Couple drops acid and attempts to assemble Ikea furniture


#1

Originally published at: http://boingboing.net/2016/08/11/couple-drops-acid-and-attempts.html


#2

Article From The Future:

…things kind of went off the rails when we did our episode about ‘cleaning an apartment on meth’. I mean yeah, we cleaned that apartment really fast but in retrospect I think all those excuses for filming that episode over and over again were mostly bullshit rationalizations.


#3

This seems like proof that drugs make people dumb and boring.


#4

That’s cute.


#5

From this side of the door, yes. That doesn’t negate though the “interestingness” of their shared experiences.


#6

I would totally drop that again. It’s been years, but it’s been far harder to get than a long lasting relationship. Where in the world does an old man find such a thing now?


#7

Spoken like someone who’s only familiar with booze and weed, and/or who only knows dumb and boring people.


#8

Pretty much anywhere psy-trance is played.


#9

So, LSD. Good drug for navel gazing. Not so good for creating interesting videos. That’s the best they got out of 4 hours of filming? I think I’d rather watch the smiling guy.


#10

Amateurs. I find flatpack furniture difficult no matter how many glasses (including 0) of wine I’ve had. :laughing:

Flatpack furniture is way too boring to waste consciousness altering experiences on, yes, but that says nothing about consciousness altering.


#11


#12

If this was her first trip she should not have been tasked with helping to assemble furniture. It’s much more important that a first trip is a positive experience. She should have left the itinerary open and had alternatives available for exploration. A sequenced set of instructions that are given to you after starting your trip may lead to frustration and a bad start for the experience. So many, more interesting, things she could have done!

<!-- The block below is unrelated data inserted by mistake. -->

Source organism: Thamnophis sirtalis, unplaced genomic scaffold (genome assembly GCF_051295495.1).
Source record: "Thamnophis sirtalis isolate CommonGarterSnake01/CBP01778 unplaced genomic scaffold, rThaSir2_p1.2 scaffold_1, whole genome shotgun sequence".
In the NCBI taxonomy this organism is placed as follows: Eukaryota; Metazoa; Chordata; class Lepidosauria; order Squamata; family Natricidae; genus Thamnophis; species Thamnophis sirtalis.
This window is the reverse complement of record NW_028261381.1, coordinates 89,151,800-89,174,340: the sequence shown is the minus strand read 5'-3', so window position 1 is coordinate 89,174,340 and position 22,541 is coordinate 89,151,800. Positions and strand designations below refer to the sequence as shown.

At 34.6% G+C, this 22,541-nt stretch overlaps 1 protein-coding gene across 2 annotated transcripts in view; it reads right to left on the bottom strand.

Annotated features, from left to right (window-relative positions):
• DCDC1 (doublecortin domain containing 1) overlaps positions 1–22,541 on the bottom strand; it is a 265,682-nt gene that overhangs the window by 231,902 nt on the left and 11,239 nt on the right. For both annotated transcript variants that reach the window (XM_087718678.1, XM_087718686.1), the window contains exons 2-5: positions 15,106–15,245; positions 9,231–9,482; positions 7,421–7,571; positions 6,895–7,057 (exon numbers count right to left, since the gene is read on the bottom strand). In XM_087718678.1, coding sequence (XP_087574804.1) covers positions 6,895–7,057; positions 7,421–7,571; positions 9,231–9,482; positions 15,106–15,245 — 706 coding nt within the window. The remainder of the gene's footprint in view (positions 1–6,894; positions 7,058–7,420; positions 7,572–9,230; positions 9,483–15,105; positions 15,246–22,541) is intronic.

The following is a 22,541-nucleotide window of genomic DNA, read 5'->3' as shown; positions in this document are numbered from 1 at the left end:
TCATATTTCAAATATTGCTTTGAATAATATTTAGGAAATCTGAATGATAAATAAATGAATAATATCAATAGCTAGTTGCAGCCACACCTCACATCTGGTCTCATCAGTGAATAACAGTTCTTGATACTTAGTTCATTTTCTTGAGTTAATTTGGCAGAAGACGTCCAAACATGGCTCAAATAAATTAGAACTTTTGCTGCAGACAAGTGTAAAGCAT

I was once faced with a difficult task while on LSD. I came to that situation through my own naivete and would not want to repeat it. However, things worked out and it was an interesting and, possibly, informative experience. LSD can enhance some cognitive abilities but others are diminished. With this is mind, you can learn to adapt and function well in this strange mental state.
This was the context. I did a, 3-day, solo backpacking trip in Shenandoah National Park in late October. At that point in my life, I had already taken LSD about two dozen times. I felt comfortable doing this solo in semi-wilderness and took acid on the 2nd day. The day was cloudy and I had a good time traipsing down the trail with the Fall colors in full splendor. However, when I was peaking I turned around and couldn’t figure out immediately which way I had come versus which way I was going. I decided that it was time to set up camp. I found an appropriate site and pulled out the mountaineering tent which I had just rented for the trip. Although I had backpacked many times, I had never, as a poor college student, used a mountaineering tent. Since, I had rented the tent on the road to Shenandoah, I had not put it up or even read the directions. I thought, naively, how hard could it be? At this point, storm clouds were building and I needed the tent for shelter for the night. I started to read the directions. There were two words which I had never heard of. Three sentences later, I had to start over reading the directions again. This is one of the effects of LSD, depending on dosage and the person, it can be impossible to read anything of length. Even a paragraph, was too long for me this time. The tent had to be put up and I started to get very frustrated and rather concerned. Not a good thing to be while tripping.